In our family, the anticipation of dinner on Christmas Eve is even greater than it is for our fabled Thanksgiving feast, and it’s not because we don’t love the splendor of a fat yearly bird. Rather, Christmas means meat pies and a tradition I savor because it belongs only to us.
Québécois meat pies—known as tourtieres—have been a part of my stepmother Susan’s family for over three generations, the recipe passed first from her great-grandmother to her grandmother, who was an emigrant from farm life in Quebec to Holyoke, Massachusetts, seeking work in the paper mills. Originally the pies were prepared for a feast following Midnight Mass, when friends and family would gather after a long and late church service to celebrate. I imagine a feeling of total rest that settled over them, sitting at the table looking down on plates of steaming, hearty pie on a bitter New England night. I imagine the delight of being surrounded by good company, filling oneself to the brim with buttered crust stuffed with ground meat, spices, and potatoes, which were used then to stretch expensive meat a little further. I like to call up what it may have smelled and tasted like for them; luckily for me, we still make the pies every year, and I don’t have to try too hard.
Though we no longer suffer the price of ground pork (and occasionally stray from tradition to use unconventional meats like bison), each year our Christmas Eve pies include a robust ratio of potatoes to protein. My stepmom overstuffs them, rolling the top crust thinner than the bottom to accommodate a dome of savory filling, and despite baking two whole pies, there’s rarely more than a slice or two left over.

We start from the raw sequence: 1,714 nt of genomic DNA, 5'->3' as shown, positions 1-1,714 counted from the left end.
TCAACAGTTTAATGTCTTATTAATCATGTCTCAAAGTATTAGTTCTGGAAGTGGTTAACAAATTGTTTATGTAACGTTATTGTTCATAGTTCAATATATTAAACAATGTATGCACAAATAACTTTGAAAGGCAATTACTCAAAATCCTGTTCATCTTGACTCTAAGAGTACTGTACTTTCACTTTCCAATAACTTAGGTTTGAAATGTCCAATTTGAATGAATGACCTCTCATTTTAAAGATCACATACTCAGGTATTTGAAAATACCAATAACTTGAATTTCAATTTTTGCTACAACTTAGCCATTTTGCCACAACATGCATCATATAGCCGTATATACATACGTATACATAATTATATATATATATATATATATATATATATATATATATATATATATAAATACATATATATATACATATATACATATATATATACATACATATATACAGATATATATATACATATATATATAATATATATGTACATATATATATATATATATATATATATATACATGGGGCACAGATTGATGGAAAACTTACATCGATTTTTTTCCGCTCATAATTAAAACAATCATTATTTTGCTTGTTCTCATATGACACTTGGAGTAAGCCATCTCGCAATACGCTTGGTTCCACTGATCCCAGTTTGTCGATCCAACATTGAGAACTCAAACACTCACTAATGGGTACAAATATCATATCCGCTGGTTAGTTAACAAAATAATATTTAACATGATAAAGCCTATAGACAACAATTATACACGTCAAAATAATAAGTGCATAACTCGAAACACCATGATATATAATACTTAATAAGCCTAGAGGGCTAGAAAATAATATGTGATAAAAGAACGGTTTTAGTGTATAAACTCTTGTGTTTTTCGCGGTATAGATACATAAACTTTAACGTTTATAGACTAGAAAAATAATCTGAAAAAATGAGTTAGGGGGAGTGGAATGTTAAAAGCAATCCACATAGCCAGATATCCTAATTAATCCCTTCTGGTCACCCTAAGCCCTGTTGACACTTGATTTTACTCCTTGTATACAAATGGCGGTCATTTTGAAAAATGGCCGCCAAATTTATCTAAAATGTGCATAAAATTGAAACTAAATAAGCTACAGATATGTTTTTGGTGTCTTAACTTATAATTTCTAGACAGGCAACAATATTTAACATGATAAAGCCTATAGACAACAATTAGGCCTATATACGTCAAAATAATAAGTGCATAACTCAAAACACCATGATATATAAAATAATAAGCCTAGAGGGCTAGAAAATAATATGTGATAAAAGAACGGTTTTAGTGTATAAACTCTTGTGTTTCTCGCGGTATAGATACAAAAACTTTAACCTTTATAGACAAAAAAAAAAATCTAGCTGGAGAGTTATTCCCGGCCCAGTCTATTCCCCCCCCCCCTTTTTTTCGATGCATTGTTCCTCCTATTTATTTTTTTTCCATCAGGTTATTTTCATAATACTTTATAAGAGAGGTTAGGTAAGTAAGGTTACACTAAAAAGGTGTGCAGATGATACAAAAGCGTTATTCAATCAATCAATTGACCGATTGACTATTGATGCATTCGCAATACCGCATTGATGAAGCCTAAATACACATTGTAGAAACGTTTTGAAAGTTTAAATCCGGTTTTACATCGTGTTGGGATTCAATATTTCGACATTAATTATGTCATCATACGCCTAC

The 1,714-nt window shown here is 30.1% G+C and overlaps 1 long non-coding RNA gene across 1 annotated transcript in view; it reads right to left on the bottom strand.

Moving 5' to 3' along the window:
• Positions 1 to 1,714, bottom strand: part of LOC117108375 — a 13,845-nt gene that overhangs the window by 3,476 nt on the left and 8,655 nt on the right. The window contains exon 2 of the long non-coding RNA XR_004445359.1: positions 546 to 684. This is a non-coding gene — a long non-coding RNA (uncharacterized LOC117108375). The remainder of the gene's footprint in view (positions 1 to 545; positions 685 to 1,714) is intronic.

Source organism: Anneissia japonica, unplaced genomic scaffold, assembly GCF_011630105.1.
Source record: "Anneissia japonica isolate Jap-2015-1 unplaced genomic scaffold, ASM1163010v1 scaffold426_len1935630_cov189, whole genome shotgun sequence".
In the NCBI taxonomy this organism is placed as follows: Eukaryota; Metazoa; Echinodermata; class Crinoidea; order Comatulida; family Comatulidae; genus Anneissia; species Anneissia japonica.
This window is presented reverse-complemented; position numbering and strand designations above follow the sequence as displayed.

Why a lack of leftovers? In our family, we have a Midnight Mass of our own. With Susan usually satisfied from our decadent dinner, it’s my older brother—who has yet to outgrow the appetite of his teenage years—who’s first to the fridge, where he slices off a thick wedge of cold pie, douses it in gravy, and reheats it until steaming. My father, bleary eyed from last minute gift-wrapping, joins in long enough to wolf his own portion before returning to his Scotch tape and reams of gilded paper. Soon enough, my little brother—young enough still to go to bed early in anticipation of the next day’s presents—will want to stay up late enough to partake, for fun, or hunger, or both. Personally, I go for leftover green salad, soggy from absorbed dressing and dotted with silky mandarin oranges, and snatch bites of pie from everyone else’s plates.
After our late-night feast, it’s the couch for a holiday movie or else to bed, and we sleep easily under the twinkling yellow of tree lights, filled to the brim with spiced meat pie. If we’re lucky, there’s just enough left for breakfast.